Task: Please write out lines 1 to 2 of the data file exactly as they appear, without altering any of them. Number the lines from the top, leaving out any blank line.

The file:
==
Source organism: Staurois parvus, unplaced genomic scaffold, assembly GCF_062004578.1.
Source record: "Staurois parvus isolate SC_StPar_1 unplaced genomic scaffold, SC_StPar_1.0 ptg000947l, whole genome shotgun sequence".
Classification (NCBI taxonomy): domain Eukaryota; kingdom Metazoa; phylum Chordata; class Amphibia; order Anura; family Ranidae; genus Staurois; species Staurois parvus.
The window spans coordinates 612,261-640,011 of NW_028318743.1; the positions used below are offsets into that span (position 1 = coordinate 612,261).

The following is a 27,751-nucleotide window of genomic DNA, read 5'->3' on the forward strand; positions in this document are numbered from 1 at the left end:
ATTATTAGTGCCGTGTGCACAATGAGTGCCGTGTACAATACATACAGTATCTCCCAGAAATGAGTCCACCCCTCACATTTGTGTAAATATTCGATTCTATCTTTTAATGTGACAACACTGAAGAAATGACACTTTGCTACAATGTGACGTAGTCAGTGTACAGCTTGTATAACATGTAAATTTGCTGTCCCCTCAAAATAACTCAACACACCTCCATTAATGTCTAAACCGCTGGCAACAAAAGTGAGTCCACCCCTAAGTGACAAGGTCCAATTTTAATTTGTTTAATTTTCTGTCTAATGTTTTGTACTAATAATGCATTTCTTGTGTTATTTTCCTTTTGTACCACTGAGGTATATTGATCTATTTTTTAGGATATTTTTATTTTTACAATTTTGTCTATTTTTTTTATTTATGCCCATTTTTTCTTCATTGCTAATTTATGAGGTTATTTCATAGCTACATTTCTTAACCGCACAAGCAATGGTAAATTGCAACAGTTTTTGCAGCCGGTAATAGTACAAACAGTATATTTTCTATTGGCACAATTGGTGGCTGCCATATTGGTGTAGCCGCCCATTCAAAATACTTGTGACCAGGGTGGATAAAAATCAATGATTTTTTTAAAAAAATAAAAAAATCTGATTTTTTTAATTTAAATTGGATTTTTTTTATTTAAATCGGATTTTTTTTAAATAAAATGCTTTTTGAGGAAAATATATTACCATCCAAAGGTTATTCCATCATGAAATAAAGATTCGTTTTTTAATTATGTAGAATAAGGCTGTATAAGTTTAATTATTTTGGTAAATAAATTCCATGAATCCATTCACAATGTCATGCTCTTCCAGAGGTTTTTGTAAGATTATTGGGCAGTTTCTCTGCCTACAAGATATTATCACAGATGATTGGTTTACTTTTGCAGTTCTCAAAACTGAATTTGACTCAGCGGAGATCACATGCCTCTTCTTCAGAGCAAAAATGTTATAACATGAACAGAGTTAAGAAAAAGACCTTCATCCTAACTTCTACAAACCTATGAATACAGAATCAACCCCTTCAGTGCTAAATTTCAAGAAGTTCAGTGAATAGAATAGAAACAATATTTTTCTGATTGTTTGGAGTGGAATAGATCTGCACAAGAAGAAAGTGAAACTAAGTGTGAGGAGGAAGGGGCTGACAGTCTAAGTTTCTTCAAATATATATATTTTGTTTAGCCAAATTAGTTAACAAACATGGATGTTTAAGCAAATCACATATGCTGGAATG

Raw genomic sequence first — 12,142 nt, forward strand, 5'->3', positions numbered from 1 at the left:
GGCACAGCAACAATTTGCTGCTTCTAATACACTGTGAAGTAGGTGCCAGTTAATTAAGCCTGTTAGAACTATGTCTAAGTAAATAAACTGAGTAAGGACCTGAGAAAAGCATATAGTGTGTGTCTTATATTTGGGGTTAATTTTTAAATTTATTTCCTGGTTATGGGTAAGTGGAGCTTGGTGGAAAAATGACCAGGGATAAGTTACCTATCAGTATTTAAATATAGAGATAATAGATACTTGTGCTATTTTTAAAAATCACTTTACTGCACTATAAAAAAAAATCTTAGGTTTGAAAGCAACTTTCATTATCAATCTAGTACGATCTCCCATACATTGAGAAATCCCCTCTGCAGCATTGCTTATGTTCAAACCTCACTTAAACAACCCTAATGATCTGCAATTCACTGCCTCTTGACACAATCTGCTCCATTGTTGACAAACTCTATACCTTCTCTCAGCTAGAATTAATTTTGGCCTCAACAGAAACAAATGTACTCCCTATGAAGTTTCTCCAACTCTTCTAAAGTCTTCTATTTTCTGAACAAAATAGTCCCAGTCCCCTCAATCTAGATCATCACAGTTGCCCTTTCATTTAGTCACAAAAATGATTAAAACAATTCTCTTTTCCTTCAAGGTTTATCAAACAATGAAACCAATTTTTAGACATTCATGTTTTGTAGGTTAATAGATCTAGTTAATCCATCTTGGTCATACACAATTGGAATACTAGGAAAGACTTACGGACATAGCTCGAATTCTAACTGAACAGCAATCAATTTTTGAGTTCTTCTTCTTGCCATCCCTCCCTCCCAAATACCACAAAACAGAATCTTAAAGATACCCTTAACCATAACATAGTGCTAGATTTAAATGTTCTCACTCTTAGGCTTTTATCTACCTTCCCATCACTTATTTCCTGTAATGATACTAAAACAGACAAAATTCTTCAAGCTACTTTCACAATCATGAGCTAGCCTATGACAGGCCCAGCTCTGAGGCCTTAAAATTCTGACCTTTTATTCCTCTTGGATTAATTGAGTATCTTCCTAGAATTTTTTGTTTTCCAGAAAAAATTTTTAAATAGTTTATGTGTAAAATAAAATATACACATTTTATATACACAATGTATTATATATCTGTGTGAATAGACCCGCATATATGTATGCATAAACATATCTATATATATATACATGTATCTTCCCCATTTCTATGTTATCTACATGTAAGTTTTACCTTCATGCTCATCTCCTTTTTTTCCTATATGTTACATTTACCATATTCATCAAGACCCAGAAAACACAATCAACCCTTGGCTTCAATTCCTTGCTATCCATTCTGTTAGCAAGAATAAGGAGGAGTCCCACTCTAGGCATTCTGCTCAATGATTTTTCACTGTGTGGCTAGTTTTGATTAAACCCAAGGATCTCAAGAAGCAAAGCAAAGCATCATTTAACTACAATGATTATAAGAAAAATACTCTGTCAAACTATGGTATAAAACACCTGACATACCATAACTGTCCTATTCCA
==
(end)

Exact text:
Source organism: Staurois parvus, unplaced genomic scaffold, assembly GCF_062004578.1.
Source record: "Staurois parvus isolate SC_StPar_1 unplaced genomic scaffold, SC_StPar_1.0 ptg000947l, whole genome shotgun sequence".